Am I Next? Upside-Down Business Models, Competition, Predatory Pricing

Efficiency not competition is often the biggest existential threat to companies with an upside-down business model.

The fight for business is about to get incredibly ugly as companies with upside-down business models realize a fundamental fact: efficiencies available to customers reduce the company's revenues, not the company's operating costs. 

Thus in a rush to preserve the income-generating ability of legacy capital assets, you will find companies turning to corrupt politicians to preserve whatever is left of their business and to overlook the confusing and dishonest predatory pricing that is often found in highly-regulated and tariffed industries.

Deception becomes the norm. 

One example can be found at Sparkletts where the initial offer of a free cooler (regular and cold water) has given way to an almost surreptitious rental cost to the customer. In the beginning, the company raised the price to $1 per month and explained it as imputed taxes demanded by "the government." Now, years later, the same cooler is costing the consumers $6 per month, and there is no pretense that this is a government-mandated tax. The same with the strangely-calculated "energy fees" to compensate for higher gasoline costs, but which never seem to shrink as the cost of fuel dramatically decline in an age of declining oil prices. Anything to overcome the fact that water has been commoditized, brands are becoming increasingly irrelevant, and lower-cost options are now becoming more available. 

Of course, just looking at the fees on some utility bills is almost an exercise in futility. Southern California Edison, when challenged over a single line item claimed that the item was a charge in anticipation of higher costs and was not a government-imposed fee.  One such mysterious fee is labeled the "Competition Transition Charge" and is defined as "a non-bypassable charge applicable to all existing and future SCE Bundled Service Customers, all Direct Access Customers, and all Departing Load Customers for recovery of SCE’s transition costs."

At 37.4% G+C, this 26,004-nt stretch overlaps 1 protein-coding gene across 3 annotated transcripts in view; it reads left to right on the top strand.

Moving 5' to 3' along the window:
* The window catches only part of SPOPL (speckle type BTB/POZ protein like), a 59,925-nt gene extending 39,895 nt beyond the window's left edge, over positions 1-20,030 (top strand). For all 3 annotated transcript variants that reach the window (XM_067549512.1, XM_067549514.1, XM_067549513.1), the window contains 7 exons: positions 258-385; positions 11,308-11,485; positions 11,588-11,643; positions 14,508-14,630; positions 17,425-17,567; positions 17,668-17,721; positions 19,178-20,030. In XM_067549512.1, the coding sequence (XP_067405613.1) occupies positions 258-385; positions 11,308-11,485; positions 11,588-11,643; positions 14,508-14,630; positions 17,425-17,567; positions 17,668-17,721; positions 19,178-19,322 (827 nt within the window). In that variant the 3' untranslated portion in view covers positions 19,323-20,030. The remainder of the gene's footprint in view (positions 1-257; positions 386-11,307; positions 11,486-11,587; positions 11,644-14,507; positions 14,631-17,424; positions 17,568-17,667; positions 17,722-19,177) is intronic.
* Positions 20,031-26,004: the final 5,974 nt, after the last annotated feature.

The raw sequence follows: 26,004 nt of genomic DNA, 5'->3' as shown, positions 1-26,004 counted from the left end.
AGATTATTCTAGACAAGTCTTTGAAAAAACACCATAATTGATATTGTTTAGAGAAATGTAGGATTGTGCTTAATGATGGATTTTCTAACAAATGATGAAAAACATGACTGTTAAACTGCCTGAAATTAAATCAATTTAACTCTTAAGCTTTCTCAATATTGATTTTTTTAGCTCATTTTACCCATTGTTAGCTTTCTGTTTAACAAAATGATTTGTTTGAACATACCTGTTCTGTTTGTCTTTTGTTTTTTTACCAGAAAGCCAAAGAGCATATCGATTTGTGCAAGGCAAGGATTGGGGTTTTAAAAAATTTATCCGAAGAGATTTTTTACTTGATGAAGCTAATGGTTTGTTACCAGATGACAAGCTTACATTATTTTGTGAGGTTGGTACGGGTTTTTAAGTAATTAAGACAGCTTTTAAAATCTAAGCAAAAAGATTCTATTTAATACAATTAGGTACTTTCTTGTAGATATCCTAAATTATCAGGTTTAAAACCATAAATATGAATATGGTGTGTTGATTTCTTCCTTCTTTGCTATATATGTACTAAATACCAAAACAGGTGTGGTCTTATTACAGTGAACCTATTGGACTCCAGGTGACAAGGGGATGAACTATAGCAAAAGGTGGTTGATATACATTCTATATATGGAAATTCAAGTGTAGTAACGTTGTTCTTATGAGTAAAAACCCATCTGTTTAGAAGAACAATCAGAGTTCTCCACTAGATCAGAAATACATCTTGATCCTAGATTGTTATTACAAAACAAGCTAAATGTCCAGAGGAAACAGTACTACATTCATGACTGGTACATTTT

In a second document, here is how the charge is explained...

"Once again, additional generation charges are listed in a column on the right underneath the extra delivery charges. Our example shows only a competition transition charge."

"Below this are your overall energy charges, which also boil down to a single item, franchise fees. The fees and the competition transition charge are just a reflection of the cost of business for your utility. By buying electricity from a utility, you are paying for all maintenance, repairs, special programs, and incentives, not to mention salaries and pensions. When any of those costs go up the utility just spreads the cost across its many thousands of clients, resulting in increased rates."

One might think that the utilities' costs would be bundled into the total cost of energy, but apparently, to avoid scaring the customer with a big number, they break the bill into smaller numbers, each when taken individually does not seem so onerous as the one big number.
So what does this have to do with real competition? Very little since most utilities are operated as monopolies and where the customer is faced with Hobson's choice: Pay the fee, accept the rules or do without. Pretty tough when you are speaking about the hard delivery of water or electricity. Not so much when you have choices of telephone or cable providers. 

it appears that home solar panels, LED lighting, and the increased efficiency of new buildings is taking a cut of their revenues without altering the cost structure. Some of this loss of income can be counterbalanced by the avoidance of CAPEX (Capital Expenditure) in building out additional capacity. You can see the very same thing happening in the water markets where drought-resistant landscaping and drip watering systems are reducing water usage and ultimately revenues. In these instances, efficiency is more damaging than the competition, if there is any in a monopolistic business.

So it is not uncommon to penalize customers for this efficiency with artificial tier-rates. The utility calculates, on some basis, what it believes is the efficient use of its resource and surcharges any overages. Unfortunately, most utilities do not make their revenue and operational statistics available to the public in a usable form so that we can know how much revenue is generated by so-called inefficient use. In some cases, utilities who have long-touted solar power are surcharging customers for administrative costs in attaching their solar installation to the grid. 

The takeaway ...

The takeaway is to look out for upside-down business models based on legacy assets and a revenue base that is being eroded by technological efficiencies on the consumer side like LED lighting and DRIP watering systems. Because the easiest way to compensate for declining revenues -- at least in the short term -- is to automate and to reduce costly personnel.